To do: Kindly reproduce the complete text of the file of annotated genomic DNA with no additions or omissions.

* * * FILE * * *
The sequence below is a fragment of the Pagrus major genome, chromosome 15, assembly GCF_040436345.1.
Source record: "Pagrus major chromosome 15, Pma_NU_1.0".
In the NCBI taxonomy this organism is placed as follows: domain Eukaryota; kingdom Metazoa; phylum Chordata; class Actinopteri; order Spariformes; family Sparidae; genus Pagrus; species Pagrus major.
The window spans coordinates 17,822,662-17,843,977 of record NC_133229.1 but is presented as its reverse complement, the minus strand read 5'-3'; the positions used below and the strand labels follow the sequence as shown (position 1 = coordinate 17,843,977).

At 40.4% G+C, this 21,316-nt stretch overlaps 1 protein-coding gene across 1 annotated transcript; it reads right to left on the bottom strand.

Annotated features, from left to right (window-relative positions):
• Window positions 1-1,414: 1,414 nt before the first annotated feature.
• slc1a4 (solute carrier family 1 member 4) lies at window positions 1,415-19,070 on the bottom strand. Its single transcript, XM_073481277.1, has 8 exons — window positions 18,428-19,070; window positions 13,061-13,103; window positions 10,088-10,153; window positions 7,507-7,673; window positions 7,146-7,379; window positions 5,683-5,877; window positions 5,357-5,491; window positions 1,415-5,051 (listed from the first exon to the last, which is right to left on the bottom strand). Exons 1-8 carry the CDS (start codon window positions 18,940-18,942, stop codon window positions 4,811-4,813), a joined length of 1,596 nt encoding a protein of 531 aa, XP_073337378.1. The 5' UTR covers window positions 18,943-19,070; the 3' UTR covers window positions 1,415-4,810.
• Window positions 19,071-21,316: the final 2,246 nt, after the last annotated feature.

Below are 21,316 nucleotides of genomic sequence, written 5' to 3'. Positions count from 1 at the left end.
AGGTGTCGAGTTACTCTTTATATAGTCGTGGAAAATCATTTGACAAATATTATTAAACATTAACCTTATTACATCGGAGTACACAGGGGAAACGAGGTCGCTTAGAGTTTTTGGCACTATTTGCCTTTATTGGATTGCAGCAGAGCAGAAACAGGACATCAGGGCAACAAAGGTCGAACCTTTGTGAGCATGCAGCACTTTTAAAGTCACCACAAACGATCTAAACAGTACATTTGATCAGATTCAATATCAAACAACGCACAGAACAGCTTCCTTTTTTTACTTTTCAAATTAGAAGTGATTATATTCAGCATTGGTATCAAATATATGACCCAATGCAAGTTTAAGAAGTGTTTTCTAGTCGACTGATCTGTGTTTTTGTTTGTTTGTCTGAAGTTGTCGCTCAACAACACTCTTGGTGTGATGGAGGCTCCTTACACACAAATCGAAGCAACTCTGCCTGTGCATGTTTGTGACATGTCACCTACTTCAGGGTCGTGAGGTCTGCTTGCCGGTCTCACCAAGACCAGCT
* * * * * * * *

The sequence below is a fragment of the Pagrus major genome, chromosome 15, assembly GCF_040436345.1.
Source record: "Pagrus major chromosome 15, Pma_NU_1.0".
In the NCBI taxonomy this organism is placed as follows: domain Eukaryota; kingdom Metazoa; phylum Chordata; class Actinopteri; order Spariformes; family Sparidae; genus Pagrus; species Pagrus major.
The window spans coordinates 17,822,662-17,843,977 of record NC_133229.1 but is presented as its reverse complement, the minus strand read 5'-3'; the positions used below and the strand labels follow the sequence as shown (position 1 = coordinate 17,843,977).

At 40.4% G+C, this 21,316-nt stretch overlaps 1 protein-coding gene across 1 annotated transcript; it reads right to left on the bottom strand.

Annotated features, from left to right (window-relative positions):
• Window positions 1-1,414: 1,414 nt before the first annotated feature.
• slc1a4 (solute carrier family 1 member 4) lies at window positions 1,415-19,070 on the bottom strand. Its single transcript, XM_073481277.1, has 8 exons — window positions 18,428-19,070; window positions 13,061-13,103; window positions 10,088-10,153; window positions 7,507-7,673; window positions 7,146-7,379; window positions 5,683-5,877; window positions 5,357-5,491; window positions 1,415-5,051 (listed from the first exon to the last, which is right to left on the bottom strand). Exons 1-8 carry the CDS (start codon window positions 18,940-18,942, stop codon window positions 4,811-4,813), a joined length of 1,596 nt encoding a protein of 531 aa, XP_073337378.1. The 5' UTR covers window positions 18,943-19,070; the 3' UTR covers window positions 1,415-4,810.
• Window positions 19,071-21,316: the final 2,246 nt, after the last annotated feature.

Below are 21,316 nucleotides of genomic sequence, written 5' to 3'. Positions count from 1 at the left end.
AGGTGTCGAGTTACTCTTTATATAGTCGTGGAAAATCATTTGACAAATATTATTAAACATTAACCTTATTACATCGGAGTACACAGGGGAAACGAGGTCGCTTAGAGTTTTTGGCACTATTTGCCTTTATTGGATTGCAGCAGAGCAGAAACAGGACATCAGGGCAACAAAGGTCGAACCTTTGTGAGCATGCAGCACTTTTAAAGTCACCACAAACGATCTAAACAGTACATTTGATCAGATTCAATATCAAACAACGCACAGAACAGCTTCCTTTTTTTACTTTTCAAATTAGAAGTGATTATATTCAGCATTGGTATCAAATATATGACCCAATGCAAGTTTAAGAAGTGTTTTCTAGTCGACTGATCTGTGTTTTTGTTTGTTTGTCTGAAGTTGTCGCTCAACAACACTCTTGGTGTGATGGAGGCTCCTTACACACAAATCGAAGCAACTCTGCCTGTGCATGTTTGTGACATGTCACCTACTTCAGGGTCGTGAGGTCTGCTTGCCGGTCTCACCAAGACCAGCT